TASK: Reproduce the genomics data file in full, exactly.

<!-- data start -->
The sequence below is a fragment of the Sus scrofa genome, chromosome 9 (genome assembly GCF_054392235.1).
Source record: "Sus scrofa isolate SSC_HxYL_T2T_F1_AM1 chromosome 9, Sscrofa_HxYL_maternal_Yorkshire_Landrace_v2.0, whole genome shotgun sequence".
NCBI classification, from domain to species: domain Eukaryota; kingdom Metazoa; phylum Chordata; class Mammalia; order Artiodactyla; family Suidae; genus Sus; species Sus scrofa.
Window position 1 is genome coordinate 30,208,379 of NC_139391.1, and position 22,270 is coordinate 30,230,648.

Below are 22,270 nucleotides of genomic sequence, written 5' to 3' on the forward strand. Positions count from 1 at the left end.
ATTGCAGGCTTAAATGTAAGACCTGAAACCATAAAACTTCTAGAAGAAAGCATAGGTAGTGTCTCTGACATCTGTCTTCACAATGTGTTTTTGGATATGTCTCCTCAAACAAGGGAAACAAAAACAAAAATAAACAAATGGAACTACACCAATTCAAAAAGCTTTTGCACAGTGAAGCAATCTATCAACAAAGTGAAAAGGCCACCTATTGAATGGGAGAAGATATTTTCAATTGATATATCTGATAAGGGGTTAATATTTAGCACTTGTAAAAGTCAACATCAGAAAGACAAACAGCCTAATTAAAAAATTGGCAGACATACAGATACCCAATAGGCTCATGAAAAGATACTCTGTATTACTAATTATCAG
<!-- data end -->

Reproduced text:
The sequence below is a fragment of the Sus scrofa genome, chromosome 9 (genome assembly GCF_054392235.1).
Source record: "Sus scrofa isolate SSC_HxYL_T2T_F1_AM1 chromosome 9, Sscrofa_HxYL_maternal_Yorkshire_Landrace_v2.0, whole genome shotgun sequence".
NCBI classification, from domain to species: domain Eukaryota; kingdom Metazoa; phylum Chordata; class Mammalia; order Artiodactyla; family Suidae; genus Sus; species Sus scrofa.
Window position 1 is genome coordinate 30,208,379 of NC_139391.1, and position 22,270 is coordinate 30,230,648.

Below are 22,270 nucleotides of genomic sequence, written 5' to 3' on the forward strand. Positions count from 1 at the left end.
ATTGCAGGCTTAAATGTAAGACCTGAAACCATAAAACTTCTAGAAGAAAGCATAGGTAGTGTCTCTGACATCTGTCTTCACAATGTGTTTTTGGATATGTCTCCTCAAACAAGGGAAACAAAAACAAAAATAAACAAATGGAACTACACCAATTCAAAAAGCTTTTGCACAGTGAAGCAATCTATCAACAAAGTGAAAAGGCCACCTATTGAATGGGAGAAGATATTTTCAATTGATATATCTGATAAGGGGTTAATATTTAGCACTTGTAAAAGTCAACATCAGAAAGACAAACAGCCTAATTAAAAAATTGGCAGACATACAGATACCCAATAGGCTCATGAAAAGATACTCTGTATTACTAATTATCAG